I got a nice surprise the other day while filling out my federal tax return: That $10 apron I'd had to buy in order to walk dogs at my local Humane Society (modeled at right) was tax deductible! (And I was looking for every deduction I could get, given the number of unpleasant surprises in this year's return - but that's another story.)
It occurred to me, however, that while most nonprofit organizations do a good job of reminding contributors of money about the tax deductions they'll enjoy, very few say much about tax deductions their volunteers can take. And these volunteers might include everyone from board members to advisory council members to those who assist at special events or commit to regular activities.
True, we're probably not talking about big bucks, since there's no tax deduction for the very thing these volunteers contribute the most of -- their time. However, on the "every penny counts" theory, here's what the IRS will allow volunteers at nonprofits to add to their list of deductions:
- Car and transportation expenses. Volunteers might need to get back and forth from home to your office, or to meetings or other sites (such as a special event or to deliver food to a homebound AIDS patient). If driving, they can choose between deducting gas and oil, or mileage at the standard rate of 14 cents per mile. As Stephen Fishman advises in Lower Taxes in 7 Easy Steps, however, "Given the cost of gasoline today, the 14 cent per mile limit is absurdly low, so you'd be better off keeping track of your actual driving expenses." Volunteers can also add in parking fees and tolls. But they can't claim general car repair and maintenance expenses, depreciation, registration fees, or the costs of tires or insurance. The public transport-minded can, of course, deduct subway, bus, or taxi fare.
- Travel expenses. In cases where the volunteer is away from home performing services -- perhaps attending a convention or board meeting, taking underprivileged kids on a camping trip, or monitoring environmental destruction -- they can deduct their related expenses, such as airfare and other transportation, accommodations, and meals. However, there are important limitations on this one: The volunteer must gain no significant personal pleasure, recreation, or vacation in the travel. (Going on a fun trip and refusing to enjoy it probably won't make it deductible, either.) And the volunteer must really be working -- tagging along on an outing while performing nominal duties, or even no duties for significant parts of the trip, won't cut it.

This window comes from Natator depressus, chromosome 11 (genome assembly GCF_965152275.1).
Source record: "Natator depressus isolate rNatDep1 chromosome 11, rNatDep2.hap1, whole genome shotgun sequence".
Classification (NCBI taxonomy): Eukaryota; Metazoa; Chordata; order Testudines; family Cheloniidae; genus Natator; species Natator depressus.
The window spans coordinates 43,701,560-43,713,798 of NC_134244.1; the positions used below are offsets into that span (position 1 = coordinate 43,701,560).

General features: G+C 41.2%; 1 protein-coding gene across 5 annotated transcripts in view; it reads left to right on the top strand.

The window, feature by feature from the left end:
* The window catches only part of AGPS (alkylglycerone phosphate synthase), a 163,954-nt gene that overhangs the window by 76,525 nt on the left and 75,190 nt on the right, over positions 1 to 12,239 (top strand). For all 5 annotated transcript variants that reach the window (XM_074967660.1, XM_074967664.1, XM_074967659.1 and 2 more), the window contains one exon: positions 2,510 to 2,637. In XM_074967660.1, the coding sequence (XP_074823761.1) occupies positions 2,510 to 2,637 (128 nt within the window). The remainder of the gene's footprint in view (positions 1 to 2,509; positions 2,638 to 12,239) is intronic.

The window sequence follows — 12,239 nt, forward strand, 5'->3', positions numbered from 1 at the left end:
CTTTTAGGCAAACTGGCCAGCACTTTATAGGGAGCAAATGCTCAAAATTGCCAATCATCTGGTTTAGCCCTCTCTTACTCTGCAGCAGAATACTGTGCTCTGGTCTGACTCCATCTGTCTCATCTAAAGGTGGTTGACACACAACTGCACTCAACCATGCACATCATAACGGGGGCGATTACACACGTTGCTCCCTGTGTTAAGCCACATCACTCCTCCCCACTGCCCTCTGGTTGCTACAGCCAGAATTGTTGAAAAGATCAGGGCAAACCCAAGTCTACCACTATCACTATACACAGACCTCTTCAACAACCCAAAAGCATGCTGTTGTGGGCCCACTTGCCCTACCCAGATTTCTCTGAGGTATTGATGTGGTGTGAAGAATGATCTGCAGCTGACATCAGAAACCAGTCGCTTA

- Other out-of-pocket expenses. For example, board members might deduct unreimbursed phone, postage, and copying charges associated with preparing for meetings. I can deduct the dog treats that I'm asked to provide in order to help train dogs while walking them.
- The aforementioned uniforms. This includes both their cost and their upkeep, so long as they're not suitable for everyday use (i.e. a T-shirt with a logo won't fly). Also, your organization must require the volunteers to wear the uniforms while performing services.
Some limitations apply to all deductions associated with volunteering. Volunteers must be itemizing their deductions to take advantage of this (so people who fill out a 1040EZ won't get any benefit). Volunteers cannot double-dip by claiming expenses for which the nonprofit already reimbursed them. The expenses must be directly related to the volunteers' work, and incurred only because of that work. They can't be personal, family, or living expenses (such as meals for children while they accompany the volunteer to a convention). And volunteers must keep reliable written records of the expenses.
Of course, in alerting volunteers to their potential tax deductions, you don't want to get into the business of giving personalized tax advice. For more information, suggest that they see IRS Publication 526, Charitable Contributions, or talk to a financial adviser. Tax-preparation software programs also provide guidance on this deduction.